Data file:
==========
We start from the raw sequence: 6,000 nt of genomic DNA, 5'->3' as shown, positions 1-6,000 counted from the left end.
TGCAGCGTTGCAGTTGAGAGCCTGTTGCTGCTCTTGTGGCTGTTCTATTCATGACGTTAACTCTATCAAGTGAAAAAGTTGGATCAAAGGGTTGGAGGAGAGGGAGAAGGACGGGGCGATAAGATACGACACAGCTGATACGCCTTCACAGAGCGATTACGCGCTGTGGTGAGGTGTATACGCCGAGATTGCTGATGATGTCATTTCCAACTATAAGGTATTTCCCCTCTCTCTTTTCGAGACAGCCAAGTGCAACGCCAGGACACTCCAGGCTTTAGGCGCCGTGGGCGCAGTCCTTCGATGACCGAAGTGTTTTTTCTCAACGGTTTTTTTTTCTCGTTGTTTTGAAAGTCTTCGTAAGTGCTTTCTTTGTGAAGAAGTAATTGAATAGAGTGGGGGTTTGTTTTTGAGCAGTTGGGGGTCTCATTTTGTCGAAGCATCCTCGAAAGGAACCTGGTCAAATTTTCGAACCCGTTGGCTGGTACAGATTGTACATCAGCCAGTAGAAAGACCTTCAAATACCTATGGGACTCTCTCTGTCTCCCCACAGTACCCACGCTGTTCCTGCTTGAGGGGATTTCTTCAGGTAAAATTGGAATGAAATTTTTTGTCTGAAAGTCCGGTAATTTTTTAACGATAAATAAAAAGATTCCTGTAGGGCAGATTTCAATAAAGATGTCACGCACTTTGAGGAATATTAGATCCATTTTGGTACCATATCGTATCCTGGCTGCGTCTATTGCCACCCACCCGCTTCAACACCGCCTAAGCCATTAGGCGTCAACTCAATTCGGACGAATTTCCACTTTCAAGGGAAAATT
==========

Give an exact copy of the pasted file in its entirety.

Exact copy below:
We start from the raw sequence: 6,000 nt of genomic DNA, 5'->3' as shown, positions 1-6,000 counted from the left end.
TGCAGCGTTGCAGTTGAGAGCCTGTTGCTGCTCTTGTGGCTGTTCTATTCATGACGTTAACTCTATCAAGTGAAAAAGTTGGATCAAAGGGTTGGAGGAGAGGGAGAAGGACGGGGCGATAAGATACGACACAGCTGATACGCCTTCACAGAGCGATTACGCGCTGTGGTGAGGTGTATACGCCGAGATTGCTGATGATGTCATTTCCAACTATAAGGTATTTCCCCTCTCTCTTTTCGAGACAGCCAAGTGCAACGCCAGGACACTCCAGGCTTTAGGCGCCGTGGGCGCAGTCCTTCGATGACCGAAGTGTTTTTTCTCAACGGTTTTTTTTTCTCGTTGTTTTGAAAGTCTTCGTAAGTGCTTTCTTTGTGAAGAAGTAATTGAATAGAGTGGGGGTTTGTTTTTGAGCAGTTGGGGGTCTCATTTTGTCGAAGCATCCTCGAAAGGAACCTGGTCAAATTTTCGAACCCGTTGGCTGGTACAGATTGTACATCAGCCAGTAGAAAGACCTTCAAATACCTATGGGACTCTCTCTGTCTCCCCACAGTACCCACGCTGTTCCTGCTTGAGGGGATTTCTTCAGGTAAAATTGGAATGAAATTTTTTGTCTGAAAGTCCGGTAATTTTTTAACGATAAATAAAAAGATTCCTGTAGGGCAGATTTCAATAAAGATGTCACGCACTTTGAGGAATATTAGATCCATTTTGGTACCATATCGTATCCTGGCTGCGTCTATTGCCACCCACCCGCTTCAACACCGCCTAAGCCATTAGGCGTCAACTCAATTCGGACGAATTTCCACTTTCAAGGGAAAATT